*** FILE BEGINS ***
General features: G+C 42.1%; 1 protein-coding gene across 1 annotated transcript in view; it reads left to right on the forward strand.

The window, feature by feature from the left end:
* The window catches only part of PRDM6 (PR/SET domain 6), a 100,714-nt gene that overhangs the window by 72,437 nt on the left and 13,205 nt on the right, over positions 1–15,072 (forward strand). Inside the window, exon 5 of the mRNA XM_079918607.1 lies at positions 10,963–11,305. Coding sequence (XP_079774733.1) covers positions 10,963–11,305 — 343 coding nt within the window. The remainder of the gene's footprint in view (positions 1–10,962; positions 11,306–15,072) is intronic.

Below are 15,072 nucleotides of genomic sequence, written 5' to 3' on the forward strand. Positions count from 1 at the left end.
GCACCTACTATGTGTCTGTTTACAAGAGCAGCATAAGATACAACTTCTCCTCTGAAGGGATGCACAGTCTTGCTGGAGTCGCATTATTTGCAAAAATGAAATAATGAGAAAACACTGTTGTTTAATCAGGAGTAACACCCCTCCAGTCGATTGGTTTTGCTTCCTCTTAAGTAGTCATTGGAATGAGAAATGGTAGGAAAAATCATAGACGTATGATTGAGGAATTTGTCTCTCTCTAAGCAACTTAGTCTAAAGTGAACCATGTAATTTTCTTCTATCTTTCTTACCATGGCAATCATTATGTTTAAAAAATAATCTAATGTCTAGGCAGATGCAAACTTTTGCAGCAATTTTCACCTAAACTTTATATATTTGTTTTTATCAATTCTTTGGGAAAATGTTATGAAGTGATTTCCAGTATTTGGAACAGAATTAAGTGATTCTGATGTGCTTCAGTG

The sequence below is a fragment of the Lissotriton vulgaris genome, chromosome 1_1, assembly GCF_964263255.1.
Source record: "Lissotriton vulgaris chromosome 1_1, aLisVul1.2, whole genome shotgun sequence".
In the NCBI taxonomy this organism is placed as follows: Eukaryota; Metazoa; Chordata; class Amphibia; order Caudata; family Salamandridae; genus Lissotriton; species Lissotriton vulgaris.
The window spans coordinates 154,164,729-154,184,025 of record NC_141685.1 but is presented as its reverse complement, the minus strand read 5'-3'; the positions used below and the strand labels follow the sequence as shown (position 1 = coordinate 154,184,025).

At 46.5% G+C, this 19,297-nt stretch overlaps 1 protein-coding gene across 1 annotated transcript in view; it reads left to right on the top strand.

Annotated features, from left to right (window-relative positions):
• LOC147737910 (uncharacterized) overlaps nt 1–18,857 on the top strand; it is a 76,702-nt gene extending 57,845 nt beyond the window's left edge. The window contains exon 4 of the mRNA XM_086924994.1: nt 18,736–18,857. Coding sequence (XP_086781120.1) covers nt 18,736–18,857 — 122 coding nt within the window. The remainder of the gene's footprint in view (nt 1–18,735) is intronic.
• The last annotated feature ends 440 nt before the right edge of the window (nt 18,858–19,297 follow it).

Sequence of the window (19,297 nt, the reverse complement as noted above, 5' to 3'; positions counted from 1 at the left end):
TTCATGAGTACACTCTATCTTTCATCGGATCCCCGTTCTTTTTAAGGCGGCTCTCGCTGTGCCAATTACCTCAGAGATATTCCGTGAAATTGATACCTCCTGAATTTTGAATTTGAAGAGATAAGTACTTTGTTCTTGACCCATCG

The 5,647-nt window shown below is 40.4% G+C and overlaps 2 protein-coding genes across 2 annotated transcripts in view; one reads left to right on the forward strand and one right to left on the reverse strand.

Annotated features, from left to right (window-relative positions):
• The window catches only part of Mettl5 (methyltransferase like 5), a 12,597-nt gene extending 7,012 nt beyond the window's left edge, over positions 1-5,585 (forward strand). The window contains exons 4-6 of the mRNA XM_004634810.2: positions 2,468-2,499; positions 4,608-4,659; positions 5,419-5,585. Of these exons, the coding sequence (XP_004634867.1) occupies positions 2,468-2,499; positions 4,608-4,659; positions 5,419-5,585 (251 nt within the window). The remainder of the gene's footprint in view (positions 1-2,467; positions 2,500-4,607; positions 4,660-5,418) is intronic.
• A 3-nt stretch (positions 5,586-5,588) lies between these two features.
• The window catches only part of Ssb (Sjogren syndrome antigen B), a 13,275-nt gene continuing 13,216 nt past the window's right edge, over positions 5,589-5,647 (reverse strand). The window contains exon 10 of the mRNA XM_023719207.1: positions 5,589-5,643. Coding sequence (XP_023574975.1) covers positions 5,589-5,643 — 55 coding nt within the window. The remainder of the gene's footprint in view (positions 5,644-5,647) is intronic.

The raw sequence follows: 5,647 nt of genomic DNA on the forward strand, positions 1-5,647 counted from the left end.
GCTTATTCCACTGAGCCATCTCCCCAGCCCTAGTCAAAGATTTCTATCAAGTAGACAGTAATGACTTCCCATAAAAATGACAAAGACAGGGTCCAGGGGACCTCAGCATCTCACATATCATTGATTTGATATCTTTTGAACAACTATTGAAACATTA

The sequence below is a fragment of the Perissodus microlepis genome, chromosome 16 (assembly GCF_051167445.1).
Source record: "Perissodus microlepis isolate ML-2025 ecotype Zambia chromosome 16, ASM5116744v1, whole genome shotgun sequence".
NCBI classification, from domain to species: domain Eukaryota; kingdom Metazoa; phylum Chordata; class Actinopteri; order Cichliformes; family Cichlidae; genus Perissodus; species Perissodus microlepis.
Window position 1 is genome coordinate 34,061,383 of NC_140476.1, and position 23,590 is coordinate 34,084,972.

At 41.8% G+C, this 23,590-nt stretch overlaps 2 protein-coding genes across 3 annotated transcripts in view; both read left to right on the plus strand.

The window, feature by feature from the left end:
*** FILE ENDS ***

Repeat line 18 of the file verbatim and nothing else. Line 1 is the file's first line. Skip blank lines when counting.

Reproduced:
• The window catches only part of Mettl5 (methyltransferase like 5), a 12,597-nt gene extending 7,012 nt beyond the window's left edge, over positions 1-5,585 (forward strand). The window contains exons 4-6 of the mRNA XM_004634810.2: positions 2,468-2,499; positions 4,608-4,659; positions 5,419-5,585. Of these exons, the coding sequence (XP_004634867.1) occupies positions 2,468-2,499; positions 4,608-4,659; positions 5,419-5,585 (251 nt within the window). The remainder of the gene's footprint in view (positions 1-2,467; positions 2,500-4,607; positions 4,660-5,418) is intronic.